Totems—those decorated placards raised on sticks—have become a staple of electronic music festivals. Though once upon a time they were mainly used to help friends locate each other at crowded events, nowadays attendees put great time and energy into their construction. Boasting lightweight materials, glow-in-the-dark paints, and funny messages like “Chilluminati,” they’ve become an expressive art form unto themselves. But where did totems come from? And how did they evolve into what they are today?

Illustration by Camille Chew

Here, we expose the secret history of totems.

Native American Totem Poles (1750)

Illustration by Camille Chew

In the Pacific Northwest, long before the white man arrived with smallpox and overpriced cappuccinos, Native American tribes used totem poles to tell stories and commemorate legends. The poles also served as an early format for reviews of local Shamanic drumming circles. After observing performances, critics would scurry back to the basements of their parents’ tepees and construct their opinions out of cedar trees. An eagle with its wings extended was code for a “proud, spiritual performance,” while a frowning owl with its wings crossed was code for “your drumming is derivative and makes me want to hurl.”

Leeds Music Festival (1858)

Illustration by Camille Chew

Before the invention of the VIP section, important people had to observe live music among the unimportant masses. But that all changed at the Leeds Music Festival of 1858, which featured a symphony performing before 8,000 classical fans. They included Queen Victoria, whose henchmen lifted her up on a specially designed mini-throne so she could see better. The throne was decorated with freshly cut flowers and is nowadays thought of as a spiritual ancestor of the totem. Unfortunately, it was made of solid gold, causing the henchmen to collapse in a pool of mud, blood, herniated discs and royal undergarments.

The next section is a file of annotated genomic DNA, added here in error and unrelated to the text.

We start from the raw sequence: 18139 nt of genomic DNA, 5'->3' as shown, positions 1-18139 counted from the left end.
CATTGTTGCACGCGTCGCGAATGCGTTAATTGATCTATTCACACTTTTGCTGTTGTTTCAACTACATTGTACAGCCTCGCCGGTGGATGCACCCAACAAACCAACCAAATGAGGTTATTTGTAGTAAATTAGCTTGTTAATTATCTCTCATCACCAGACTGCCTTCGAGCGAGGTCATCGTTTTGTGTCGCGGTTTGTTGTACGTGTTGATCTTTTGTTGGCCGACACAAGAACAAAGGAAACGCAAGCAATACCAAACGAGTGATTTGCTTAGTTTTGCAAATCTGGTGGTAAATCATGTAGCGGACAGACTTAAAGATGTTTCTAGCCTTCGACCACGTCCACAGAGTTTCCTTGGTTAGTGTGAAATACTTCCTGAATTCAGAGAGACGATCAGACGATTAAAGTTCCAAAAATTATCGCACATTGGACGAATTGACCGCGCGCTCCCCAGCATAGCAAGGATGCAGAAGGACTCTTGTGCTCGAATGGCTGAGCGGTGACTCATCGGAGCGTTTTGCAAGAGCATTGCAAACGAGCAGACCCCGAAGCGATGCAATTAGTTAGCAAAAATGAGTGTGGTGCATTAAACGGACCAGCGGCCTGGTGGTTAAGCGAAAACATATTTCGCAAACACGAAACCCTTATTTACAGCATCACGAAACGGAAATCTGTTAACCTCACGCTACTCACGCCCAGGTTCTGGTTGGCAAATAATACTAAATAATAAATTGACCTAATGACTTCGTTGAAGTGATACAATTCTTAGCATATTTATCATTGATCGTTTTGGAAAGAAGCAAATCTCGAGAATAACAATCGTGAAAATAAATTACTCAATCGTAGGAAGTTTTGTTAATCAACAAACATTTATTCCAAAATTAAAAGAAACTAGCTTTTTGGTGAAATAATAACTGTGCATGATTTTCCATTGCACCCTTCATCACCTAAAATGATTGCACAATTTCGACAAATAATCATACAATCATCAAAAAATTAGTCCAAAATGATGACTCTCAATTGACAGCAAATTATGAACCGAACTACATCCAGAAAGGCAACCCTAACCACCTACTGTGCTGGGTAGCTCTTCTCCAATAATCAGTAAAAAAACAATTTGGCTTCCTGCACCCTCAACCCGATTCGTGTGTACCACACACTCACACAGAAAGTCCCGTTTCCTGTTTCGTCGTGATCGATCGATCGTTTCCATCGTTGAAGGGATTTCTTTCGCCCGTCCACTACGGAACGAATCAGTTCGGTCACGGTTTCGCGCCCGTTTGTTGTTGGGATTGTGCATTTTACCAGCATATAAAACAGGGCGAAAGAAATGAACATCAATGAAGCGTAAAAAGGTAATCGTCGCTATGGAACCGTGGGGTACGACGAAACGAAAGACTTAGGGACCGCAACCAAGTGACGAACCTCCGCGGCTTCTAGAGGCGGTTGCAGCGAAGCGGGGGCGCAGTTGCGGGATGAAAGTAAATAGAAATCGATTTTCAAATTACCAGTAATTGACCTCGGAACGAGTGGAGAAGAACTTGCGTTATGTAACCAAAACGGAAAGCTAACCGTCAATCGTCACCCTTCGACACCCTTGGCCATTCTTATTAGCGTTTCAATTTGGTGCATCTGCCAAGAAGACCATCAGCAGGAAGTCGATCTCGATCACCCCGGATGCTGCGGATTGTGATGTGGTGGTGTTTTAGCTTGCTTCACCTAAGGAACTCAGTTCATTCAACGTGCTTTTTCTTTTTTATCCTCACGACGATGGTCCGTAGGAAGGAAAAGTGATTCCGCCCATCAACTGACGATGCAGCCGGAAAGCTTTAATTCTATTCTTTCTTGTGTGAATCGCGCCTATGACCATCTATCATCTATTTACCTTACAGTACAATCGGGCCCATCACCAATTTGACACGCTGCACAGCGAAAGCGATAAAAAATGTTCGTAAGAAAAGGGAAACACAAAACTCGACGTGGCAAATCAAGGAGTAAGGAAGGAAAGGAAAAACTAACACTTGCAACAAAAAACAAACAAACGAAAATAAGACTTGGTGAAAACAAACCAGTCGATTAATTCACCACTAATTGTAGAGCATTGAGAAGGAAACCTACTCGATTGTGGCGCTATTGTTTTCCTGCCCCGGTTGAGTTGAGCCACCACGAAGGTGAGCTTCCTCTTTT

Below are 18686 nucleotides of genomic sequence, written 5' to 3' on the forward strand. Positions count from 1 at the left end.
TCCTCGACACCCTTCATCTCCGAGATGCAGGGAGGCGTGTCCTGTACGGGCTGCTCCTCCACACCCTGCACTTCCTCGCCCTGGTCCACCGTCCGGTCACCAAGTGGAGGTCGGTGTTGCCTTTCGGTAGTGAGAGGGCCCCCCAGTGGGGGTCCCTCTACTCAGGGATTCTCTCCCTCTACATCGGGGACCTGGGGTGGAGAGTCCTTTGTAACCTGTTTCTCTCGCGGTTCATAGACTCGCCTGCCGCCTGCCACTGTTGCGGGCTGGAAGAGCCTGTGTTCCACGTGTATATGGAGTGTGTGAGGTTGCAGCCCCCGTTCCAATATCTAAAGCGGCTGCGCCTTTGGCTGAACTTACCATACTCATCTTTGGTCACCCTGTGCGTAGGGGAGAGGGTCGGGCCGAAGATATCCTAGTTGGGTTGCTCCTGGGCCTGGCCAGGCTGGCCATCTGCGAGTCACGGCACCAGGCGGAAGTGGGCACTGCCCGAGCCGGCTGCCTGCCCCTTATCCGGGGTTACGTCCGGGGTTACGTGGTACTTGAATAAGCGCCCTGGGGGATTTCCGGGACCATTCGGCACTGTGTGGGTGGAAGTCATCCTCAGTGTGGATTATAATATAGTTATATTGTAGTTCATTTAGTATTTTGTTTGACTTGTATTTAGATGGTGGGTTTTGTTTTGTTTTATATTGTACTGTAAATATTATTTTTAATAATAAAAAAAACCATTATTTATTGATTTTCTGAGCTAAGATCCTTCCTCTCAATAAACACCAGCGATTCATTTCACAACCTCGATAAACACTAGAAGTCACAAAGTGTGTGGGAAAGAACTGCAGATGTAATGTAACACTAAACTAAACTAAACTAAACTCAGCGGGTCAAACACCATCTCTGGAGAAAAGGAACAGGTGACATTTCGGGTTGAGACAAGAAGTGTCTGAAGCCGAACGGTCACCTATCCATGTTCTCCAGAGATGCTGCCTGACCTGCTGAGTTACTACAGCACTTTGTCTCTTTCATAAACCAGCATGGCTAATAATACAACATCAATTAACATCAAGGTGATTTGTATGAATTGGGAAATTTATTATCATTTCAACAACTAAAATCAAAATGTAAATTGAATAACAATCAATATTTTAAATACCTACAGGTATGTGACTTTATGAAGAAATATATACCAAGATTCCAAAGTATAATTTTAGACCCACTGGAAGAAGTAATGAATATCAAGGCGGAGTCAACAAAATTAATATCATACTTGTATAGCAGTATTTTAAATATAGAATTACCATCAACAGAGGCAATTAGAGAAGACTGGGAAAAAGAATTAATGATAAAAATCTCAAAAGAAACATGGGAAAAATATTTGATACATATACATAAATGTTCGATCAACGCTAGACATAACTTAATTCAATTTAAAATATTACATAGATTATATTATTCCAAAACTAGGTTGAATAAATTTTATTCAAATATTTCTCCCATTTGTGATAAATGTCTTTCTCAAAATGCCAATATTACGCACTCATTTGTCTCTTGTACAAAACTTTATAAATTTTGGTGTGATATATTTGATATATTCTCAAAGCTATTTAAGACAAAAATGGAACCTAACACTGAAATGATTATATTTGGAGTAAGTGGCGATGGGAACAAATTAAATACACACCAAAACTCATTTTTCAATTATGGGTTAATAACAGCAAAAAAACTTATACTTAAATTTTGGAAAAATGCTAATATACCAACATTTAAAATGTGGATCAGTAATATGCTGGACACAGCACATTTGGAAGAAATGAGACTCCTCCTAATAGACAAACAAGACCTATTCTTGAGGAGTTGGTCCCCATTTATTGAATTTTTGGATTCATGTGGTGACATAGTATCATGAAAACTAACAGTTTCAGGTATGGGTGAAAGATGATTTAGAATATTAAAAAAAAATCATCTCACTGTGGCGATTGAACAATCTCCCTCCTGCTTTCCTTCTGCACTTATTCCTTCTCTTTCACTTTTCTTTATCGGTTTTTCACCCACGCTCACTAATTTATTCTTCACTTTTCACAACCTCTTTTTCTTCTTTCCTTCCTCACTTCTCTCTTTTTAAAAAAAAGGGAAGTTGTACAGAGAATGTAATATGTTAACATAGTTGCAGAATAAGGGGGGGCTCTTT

Woodstock (1969)

Illustration by Camille Chew

Attendees of the iconic 1969 Woodstock music festival in upstate New York had no need for totems since, naked and shower-less, each possessed a distinct musk that allowed friends to find them from miles away. But on the festival’s third evening, shortly before Crosby, Stills, Nash & Young were scheduled to play, a dazed Neil Young became disoriented among the massive crowd and couldn’t find his bandmates. The situation was remedied when Graham Nash yanked a piece of plywood from the foundation of the stage and attached to it a hand-drawn sign reading, “Neil, Get Your Hippie Ass up Here.” Sadly, the stage later collapsed during Sha Na Na’s performance, but by this point everyone in the audience was asleep anyway.

Love Parade (1989)

Illustration by Camille Chew

For nearly 30 years, a giant concrete wall divided Berlin in two, separating the Soviet-occupied East Berlin from the democratic Western side. That all changed in 1989, following a gathering in West Berlin dubbed the Love Parade, when 150 people gathered to celebrate “peace, joy and pancakes”—the latter being a metaphor for the fair distribution of food in the county. Folks played industrial, synthpop and EBM (electronic body music) on their ghetto blasters and held aloft totems with clip-art pictures of their favorite Western products: Levi’s jeans, Apple IIe computers, Rainbow Brite and Hot Pockets. For many East Berliners, this was their first exposure to the consumerist way of life, and they wanted in. Masses of inspired youth grabbed the nearest pickaxes and sledgehammers, promptly broke the wall down, and scurried across. Unfortunately, realizing that the only denim still in stock were acid-washed jeans, they quickly turned around and returned home.